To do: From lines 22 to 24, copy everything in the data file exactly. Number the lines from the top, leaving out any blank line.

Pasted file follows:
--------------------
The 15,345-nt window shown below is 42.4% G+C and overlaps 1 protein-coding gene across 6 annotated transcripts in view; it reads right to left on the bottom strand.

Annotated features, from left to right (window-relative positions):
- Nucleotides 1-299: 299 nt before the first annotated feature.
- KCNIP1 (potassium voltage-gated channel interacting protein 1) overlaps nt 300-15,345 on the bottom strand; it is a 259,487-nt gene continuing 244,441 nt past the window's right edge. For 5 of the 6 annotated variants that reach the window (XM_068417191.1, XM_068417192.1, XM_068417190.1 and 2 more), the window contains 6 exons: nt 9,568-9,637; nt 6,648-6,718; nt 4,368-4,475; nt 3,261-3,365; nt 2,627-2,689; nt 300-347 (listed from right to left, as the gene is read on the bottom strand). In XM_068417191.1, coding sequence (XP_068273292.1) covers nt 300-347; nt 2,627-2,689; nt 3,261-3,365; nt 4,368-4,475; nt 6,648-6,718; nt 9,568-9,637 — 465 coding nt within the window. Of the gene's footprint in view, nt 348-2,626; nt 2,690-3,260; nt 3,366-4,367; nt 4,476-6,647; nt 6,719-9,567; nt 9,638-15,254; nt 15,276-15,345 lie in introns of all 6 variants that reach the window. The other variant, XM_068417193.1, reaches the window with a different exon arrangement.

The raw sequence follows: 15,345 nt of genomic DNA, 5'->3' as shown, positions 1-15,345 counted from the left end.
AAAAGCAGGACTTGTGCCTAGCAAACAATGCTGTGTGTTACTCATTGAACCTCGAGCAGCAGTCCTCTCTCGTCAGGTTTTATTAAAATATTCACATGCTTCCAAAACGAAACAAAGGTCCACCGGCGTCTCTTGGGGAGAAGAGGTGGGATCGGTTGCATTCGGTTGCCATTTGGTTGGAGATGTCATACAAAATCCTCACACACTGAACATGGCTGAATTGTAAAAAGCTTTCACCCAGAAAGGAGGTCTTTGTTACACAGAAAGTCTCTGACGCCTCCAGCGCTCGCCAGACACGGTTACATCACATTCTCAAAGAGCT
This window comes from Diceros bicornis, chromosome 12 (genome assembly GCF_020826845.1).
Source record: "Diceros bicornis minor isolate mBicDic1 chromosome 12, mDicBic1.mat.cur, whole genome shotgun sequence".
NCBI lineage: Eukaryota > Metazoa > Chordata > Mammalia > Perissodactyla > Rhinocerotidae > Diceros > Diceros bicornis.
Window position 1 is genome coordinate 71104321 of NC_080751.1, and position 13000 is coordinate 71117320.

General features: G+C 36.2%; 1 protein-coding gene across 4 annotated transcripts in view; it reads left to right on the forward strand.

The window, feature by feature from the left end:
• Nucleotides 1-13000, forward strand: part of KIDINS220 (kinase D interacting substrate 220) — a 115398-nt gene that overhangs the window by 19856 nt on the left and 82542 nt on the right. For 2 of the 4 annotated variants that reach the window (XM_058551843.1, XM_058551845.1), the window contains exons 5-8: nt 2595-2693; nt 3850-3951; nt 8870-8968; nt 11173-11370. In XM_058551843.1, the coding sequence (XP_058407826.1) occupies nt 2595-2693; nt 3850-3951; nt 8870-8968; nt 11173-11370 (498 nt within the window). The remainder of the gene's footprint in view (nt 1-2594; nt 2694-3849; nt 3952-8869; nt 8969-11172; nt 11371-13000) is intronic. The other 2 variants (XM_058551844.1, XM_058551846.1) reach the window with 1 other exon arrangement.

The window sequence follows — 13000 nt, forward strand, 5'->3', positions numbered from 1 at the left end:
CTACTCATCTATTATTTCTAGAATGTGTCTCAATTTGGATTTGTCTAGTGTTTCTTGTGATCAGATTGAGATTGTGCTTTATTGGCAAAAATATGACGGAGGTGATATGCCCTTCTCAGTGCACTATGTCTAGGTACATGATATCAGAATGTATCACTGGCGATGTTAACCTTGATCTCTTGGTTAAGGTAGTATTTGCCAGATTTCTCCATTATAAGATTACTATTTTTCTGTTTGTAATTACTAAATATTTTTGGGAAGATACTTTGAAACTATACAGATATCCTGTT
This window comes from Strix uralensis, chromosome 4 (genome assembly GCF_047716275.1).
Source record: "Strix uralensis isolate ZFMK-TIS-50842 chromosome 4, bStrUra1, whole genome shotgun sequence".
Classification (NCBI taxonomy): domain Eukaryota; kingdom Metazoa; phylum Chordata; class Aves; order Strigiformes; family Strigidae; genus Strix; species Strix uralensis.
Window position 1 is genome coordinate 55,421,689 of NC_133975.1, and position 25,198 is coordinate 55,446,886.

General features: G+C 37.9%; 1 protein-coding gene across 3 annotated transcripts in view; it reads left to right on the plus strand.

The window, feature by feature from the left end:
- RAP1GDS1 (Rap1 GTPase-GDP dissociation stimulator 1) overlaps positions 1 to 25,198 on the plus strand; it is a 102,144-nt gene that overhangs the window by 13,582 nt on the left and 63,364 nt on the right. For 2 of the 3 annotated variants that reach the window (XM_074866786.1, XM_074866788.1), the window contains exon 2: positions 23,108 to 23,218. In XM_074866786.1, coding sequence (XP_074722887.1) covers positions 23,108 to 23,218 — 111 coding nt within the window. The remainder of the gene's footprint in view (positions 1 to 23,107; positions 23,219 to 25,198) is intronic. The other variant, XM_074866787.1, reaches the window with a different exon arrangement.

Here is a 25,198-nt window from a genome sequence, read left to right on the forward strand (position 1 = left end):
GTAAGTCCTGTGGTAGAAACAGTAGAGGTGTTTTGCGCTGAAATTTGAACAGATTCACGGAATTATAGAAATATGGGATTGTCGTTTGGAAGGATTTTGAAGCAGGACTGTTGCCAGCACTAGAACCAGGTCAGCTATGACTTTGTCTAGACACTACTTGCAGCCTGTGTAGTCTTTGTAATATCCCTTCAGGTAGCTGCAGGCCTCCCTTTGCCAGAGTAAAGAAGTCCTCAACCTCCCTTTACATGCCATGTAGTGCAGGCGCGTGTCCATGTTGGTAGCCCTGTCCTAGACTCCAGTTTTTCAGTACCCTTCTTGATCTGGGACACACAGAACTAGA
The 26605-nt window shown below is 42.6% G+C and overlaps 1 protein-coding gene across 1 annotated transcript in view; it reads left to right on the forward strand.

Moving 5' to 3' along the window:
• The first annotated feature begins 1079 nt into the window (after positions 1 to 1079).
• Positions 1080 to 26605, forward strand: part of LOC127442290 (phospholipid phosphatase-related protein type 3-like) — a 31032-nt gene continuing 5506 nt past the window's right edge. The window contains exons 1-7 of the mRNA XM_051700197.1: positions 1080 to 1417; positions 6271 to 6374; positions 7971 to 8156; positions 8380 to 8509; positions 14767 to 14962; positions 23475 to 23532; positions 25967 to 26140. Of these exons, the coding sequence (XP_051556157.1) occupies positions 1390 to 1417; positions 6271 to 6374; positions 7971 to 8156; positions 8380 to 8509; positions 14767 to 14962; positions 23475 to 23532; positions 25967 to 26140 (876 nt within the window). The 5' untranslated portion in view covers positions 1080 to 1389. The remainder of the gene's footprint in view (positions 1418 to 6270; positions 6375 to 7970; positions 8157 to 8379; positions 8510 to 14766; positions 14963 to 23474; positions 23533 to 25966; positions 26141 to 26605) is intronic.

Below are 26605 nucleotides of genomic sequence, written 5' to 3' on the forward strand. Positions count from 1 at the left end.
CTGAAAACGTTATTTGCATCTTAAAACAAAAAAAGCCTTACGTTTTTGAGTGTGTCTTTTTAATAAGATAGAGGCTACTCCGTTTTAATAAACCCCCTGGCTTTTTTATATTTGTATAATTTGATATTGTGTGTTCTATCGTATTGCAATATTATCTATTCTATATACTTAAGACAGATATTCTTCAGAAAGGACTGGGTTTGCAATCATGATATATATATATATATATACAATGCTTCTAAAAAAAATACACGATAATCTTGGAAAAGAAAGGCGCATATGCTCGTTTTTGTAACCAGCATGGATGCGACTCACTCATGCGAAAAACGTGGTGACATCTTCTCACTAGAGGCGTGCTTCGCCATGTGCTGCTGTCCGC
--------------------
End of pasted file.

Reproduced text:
- RAP1GDS1 (Rap1 GTPase-GDP dissociation stimulator 1) overlaps positions 1 to 25,198 on the plus strand; it is a 102,144-nt gene that overhangs the window by 13,582 nt on the left and 63,364 nt on the right. For 2 of the 3 annotated variants that reach the window (XM_074866786.1, XM_074866788.1), the window contains exon 2: positions 23,108 to 23,218. In XM_074866786.1, coding sequence (XP_074722887.1) covers positions 23,108 to 23,218 — 111 coding nt within the window. The remainder of the gene's footprint in view (positions 1 to 23,107; positions 23,219 to 25,198) is intronic. The other variant, XM_074866787.1, reaches the window with a different exon arrangement.

Here is a 25,198-nt window from a genome sequence, read left to right on the forward strand (position 1 = left end):
GTAAGTCCTGTGGTAGAAACAGTAGAGGTGTTTTGCGCTGAAATTTGAACAGATTCACGGAATTATAGAAATATGGGATTGTCGTTTGGAAGGATTTTGAAGCAGGACTGTTGCCAGCACTAGAACCAGGTCAGCTATGACTTTGTCTAGACACTACTTGCAGCCTGTGTAGTCTTTGTAATATCCCTTCAGGTAGCTGCAGGCCTCCCTTTGCCAGAGTAAAGAAGTCCTCAACCTCCCTTTACATGCCATGTAGTGCAGGCGCGTGTCCATGTTGGTAGCCCTGTCCTAGACTCCAGTTTTTCAGTACCCTTCTTGATCTGGGACACACAGAACTAGA